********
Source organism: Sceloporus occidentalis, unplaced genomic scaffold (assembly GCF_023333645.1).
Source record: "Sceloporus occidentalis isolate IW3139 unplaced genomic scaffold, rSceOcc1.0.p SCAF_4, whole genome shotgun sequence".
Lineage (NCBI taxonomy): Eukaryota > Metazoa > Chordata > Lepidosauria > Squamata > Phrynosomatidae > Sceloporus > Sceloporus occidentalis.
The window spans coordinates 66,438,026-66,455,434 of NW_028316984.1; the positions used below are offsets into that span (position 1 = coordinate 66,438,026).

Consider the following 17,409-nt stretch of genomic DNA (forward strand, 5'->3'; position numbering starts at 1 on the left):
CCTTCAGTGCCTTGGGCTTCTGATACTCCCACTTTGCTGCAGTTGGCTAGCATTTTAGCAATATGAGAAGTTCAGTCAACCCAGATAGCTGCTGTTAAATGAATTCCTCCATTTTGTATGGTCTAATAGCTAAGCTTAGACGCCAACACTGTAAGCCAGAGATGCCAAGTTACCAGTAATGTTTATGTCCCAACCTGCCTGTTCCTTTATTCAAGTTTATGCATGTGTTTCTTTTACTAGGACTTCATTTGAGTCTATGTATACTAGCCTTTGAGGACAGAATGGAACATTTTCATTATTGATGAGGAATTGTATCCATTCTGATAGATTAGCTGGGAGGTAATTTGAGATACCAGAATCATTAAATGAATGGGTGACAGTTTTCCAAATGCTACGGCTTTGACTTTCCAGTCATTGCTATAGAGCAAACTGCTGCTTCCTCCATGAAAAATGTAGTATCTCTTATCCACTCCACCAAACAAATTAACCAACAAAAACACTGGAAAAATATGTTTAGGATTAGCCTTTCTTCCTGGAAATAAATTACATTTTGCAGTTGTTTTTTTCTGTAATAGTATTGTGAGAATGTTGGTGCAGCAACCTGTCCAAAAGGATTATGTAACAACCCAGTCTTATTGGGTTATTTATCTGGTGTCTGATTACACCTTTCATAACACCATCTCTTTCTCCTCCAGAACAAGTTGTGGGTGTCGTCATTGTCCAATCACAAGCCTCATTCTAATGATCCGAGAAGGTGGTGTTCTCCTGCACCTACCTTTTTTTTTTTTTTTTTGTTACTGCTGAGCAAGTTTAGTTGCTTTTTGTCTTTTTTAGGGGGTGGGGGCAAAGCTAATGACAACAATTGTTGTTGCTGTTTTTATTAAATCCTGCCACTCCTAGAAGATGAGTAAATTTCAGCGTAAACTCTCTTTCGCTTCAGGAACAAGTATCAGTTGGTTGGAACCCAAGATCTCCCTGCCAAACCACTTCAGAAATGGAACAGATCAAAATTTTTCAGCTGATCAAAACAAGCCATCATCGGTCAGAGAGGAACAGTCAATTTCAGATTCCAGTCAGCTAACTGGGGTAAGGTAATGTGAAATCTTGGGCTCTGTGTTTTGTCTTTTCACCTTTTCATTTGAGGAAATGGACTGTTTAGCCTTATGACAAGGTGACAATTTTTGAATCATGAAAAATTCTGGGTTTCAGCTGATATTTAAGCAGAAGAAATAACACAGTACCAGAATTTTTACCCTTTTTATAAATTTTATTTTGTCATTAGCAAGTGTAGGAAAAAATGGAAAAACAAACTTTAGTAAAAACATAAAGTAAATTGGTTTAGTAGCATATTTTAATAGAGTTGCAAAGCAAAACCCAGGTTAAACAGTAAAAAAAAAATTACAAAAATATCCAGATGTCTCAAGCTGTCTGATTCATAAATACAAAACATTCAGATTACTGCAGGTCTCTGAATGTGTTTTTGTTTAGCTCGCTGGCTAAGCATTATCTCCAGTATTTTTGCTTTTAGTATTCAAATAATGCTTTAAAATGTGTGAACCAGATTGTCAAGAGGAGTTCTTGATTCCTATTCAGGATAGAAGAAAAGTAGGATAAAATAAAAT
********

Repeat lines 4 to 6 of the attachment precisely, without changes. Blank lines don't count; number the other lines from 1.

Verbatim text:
The window spans coordinates 66,438,026-66,455,434 of NW_028316984.1; the positions used below are offsets into that span (position 1 = coordinate 66,438,026).

Consider the following 17,409-nt stretch of genomic DNA (forward strand, 5'->3'; position numbering starts at 1 on the left):
CCTTCAGTGCCTTGGGCTTCTGATACTCCCACTTTGCTGCAGTTGGCTAGCATTTTAGCAATATGAGAAGTTCAGTCAACCCAGATAGCTGCTGTTAAATGAATTCCTCCATTTTGTATGGTCTAATAGCTAAGCTTAGACGCCAACACTGTAAGCCAGAGATGCCAAGTTACCAGTAATGTTTATGTCCCAACCTGCCTGTTCCTTTATTCAAGTTTATGCATGTGTTTCTTTTACTAGGACTTCATTTGAGTCTATGTATACTAGCCTTTGAGGACAGAATGGAACATTTTCATTATTGATGAGGAATTGTATCCATTCTGATAGATTAGCTGGGAGGTAATTTGAGATACCAGAATCATTAAATGAATGGGTGACAGTTTTCCAAATGCTACGGCTTTGACTTTCCAGTCATTGCTATAGAGCAAACTGCTGCTTCCTCCATGAAAAATGTAGTATCTCTTATCCACTCCACCAAACAAATTAACCAACAAAAACACTGGAAAAATATGTTTAGGATTAGCCTTTCTTCCTGGAAATAAATTACATTTTGCAGTTGTTTTTTTCTGTAATAGTATTGTGAGAATGTTGGTGCAGCAACCTGTCCAAAAGGATTATGTAACAACCCAGTCTTATTGGGTTATTTATCTGGTGTCTGATTACACCTTTCATAACACCATCTCTTTCTCCTCCAGAACAAGTTGTGGGTGTCGTCATTGTCCAATCACAAGCCTCATTCTAATGATCCGAGAAGGTGGTGTTCTCCTGCACCTACCTTTTTTTTTTTTTTTTTGTTACTGCTGAGCAAGTTTAGTTGCTTTTTGTCTTTTTTAGGGGGTGGGGGCAAAGCTAATGACAACAATTGTTGTTGCTGTTTTTATTAAATCCTGCCACTCCTAGAAGATGAGTAAATTTCAGCGTAAACTCTCTTTCGCTTCAGGAACAAGTATCAGTTGGTTGGAACCCAAGATCTCCCTGCCAAACCACTTCAGAAATGGAACAGATCAAAATTTTTCAGCTGATCAAAACAAGCCATCATCGGTCAGAGAGGAACAGTCAATTTCAGATTCCAGTCAGCTAACTGGGGTAAGGTAATGTGAAATCTTGGGCTCTGTGTTTTGTCTTTTCACCTTTTCATTTGAGGAAATGGACTGTTTAGCCTTATGACAAGGTGACAATTTTTGAATCATGAAAAATTCTGGGTTTCAGCTGATATTTAAGCAGAAGAAATAACACAGTACCAGAATTTTTACCCTTTTTATAAATTTTATTTTGTCATTAGCAAGTGTAGGAAAAAATGGAAAAACAAACTTTAGTAAAAACATAAAGTAAATTGGTTTAGTAGCATATTTTAATAGAGTTGCAAAGCAAAACCCAGGTTAAACAGTAAAAAAAAAATTACAAAAATATCCAGATGTCTCAAGCTGTCTGATTCATAAATACAAAACATTCAGATTACTGCAGGTCTCTGAATGTGTTTTTGTTTAGCTCGCTGGCTAAGCATTATCTCCAGTATTTTTGCTTTTAGTATTCAAATAATGCTTTAAAATGTGTGAACCAGATTGTCAAGAGGAGTTCTTGATTCCTATTCAGGATAGAAGAAAAGTAGGATAAAATAAAAT